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11 Common Blue Tongue Skink Morphs

Ed Malaker

July 2, 2021

Blue tongue skink morphs are a group of Australian lizards that are somewhat shy compared to other lizard species. As the name suggests, these reptiles have a blue tongue, and they tend to move slowly due to their short legs. If you are looking to get a blue tongue skink morph for your terrarium but aren’t sure what kinds are out there, you’ve come to the right place. We will list all of the different types, and for each one, we’ll include a picture and a short description so you can decide which is right for you.divider- lizardprint

Top 11 Common Blue Tongue Skink Morphs:

1. Adelaide Pygmy Blue-Tongue Skink

The Adelaide pygmy blue-tongue skink is a species most experts believed was extinct until 1992 when they rediscovered it in southern Australia. It has a restricted habitat and often lives in spider burrows. In 2016, scientists began a successful captive breeding program to help increase the numbers. These blue tongues are still quite rare, but you can contact Flinders University for more information about how their work is going and the possibility of purchasing one.


2. Tiliqua Gigas

Tiliqua Gigas_reptiles4all_shutterstock
Credit: reptiles4all, Shutterstock

It’s much easier to use the common name of the tiliqua gigas, the Indonesian blue-tongued skink. This lizard is closely related to the eastern blue-tongued lizard, and they look quite similar. You can find these animals in the rainforest, so you will need a lot of humidity to keep these in your home. It’s a lean reptile with a long tail.


3. Merauke Blue-Tongued Skink

Merauke blue tongue skink_Fajar Tri Amboro_shutterstock
Credit: Fajar Tri Amboro, Shutterstock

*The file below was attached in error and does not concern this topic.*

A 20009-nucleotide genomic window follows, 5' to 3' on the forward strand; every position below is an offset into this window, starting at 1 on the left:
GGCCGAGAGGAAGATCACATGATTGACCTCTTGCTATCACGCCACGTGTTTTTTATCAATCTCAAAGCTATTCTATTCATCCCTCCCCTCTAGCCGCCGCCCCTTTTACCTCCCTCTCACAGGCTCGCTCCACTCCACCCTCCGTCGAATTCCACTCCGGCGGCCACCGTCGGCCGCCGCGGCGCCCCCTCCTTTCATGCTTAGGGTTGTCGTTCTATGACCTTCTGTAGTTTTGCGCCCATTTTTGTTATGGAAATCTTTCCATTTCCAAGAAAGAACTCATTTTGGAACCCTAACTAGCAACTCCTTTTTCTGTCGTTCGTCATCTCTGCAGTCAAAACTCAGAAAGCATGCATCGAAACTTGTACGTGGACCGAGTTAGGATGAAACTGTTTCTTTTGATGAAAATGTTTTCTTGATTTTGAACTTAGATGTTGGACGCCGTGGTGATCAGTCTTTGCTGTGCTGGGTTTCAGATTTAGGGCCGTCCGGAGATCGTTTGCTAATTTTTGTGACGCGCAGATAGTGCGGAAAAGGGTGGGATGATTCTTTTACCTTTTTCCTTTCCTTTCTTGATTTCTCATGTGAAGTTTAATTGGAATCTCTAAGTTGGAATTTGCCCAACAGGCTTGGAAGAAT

The Merauke blue-tongued skink is a subspecies of the Indonesian blue-tongued skink, and it has many of the same features. It requires a tropical environment with high humidity. It can grow to reach 30 inches long and is very popular in its native area, but captive breeding is not yet perfected for this species so it can be difficult to find in America.


4. Centralian Blue Tongued Skink

Centralian Blue-tongue Lizard_Ken Griffiths_shutterstock
Credit: Ken Griffiths, Shutterstock

You will find the Centralian blue-tongued skink in New South Wales, Australia if you want to see them living naturally. It’s usually brown or grey with orange bands along the length of the body. The underside is pale white. It’s a sedentary lizard that usually moves less than 400 feet per day. Its primary diet is seeds, insects, and livestock dung.


5. Blotched Blue-Tongued Skink

Blotched Blue-tongue Lizard_Ken Griffiths_shutterstock
Credit: Ken Griffiths, Shutterstock

The blotched blue-tongued skink is from southeastern Australia, and it’s one of the larger skinks on our list. It grows to about 20 inches long and has a fat body. It usually relies on camouflage to hide from any predators, but it also has a powerful jaw and will bite if provoked. It will also drop its tail if captured but will hold onto it longer than other skinks.


6. Western Blue-Tongued Skink

Blue Tongue Skink_Cindy Cwaygel_shutterstock
Credit: Cindy Cwaygel, Shutterstock

The western blue-tongued skink is another larger-sized skink native to southern Australia. It grows to about 18 inches long and is usually brown with darker brown bands across the body. This species tends to hiss and flatten its body to ward off enemies. Despite having a larger natural habitat than other skinks, its numbers continue to fall due to habitat destruction.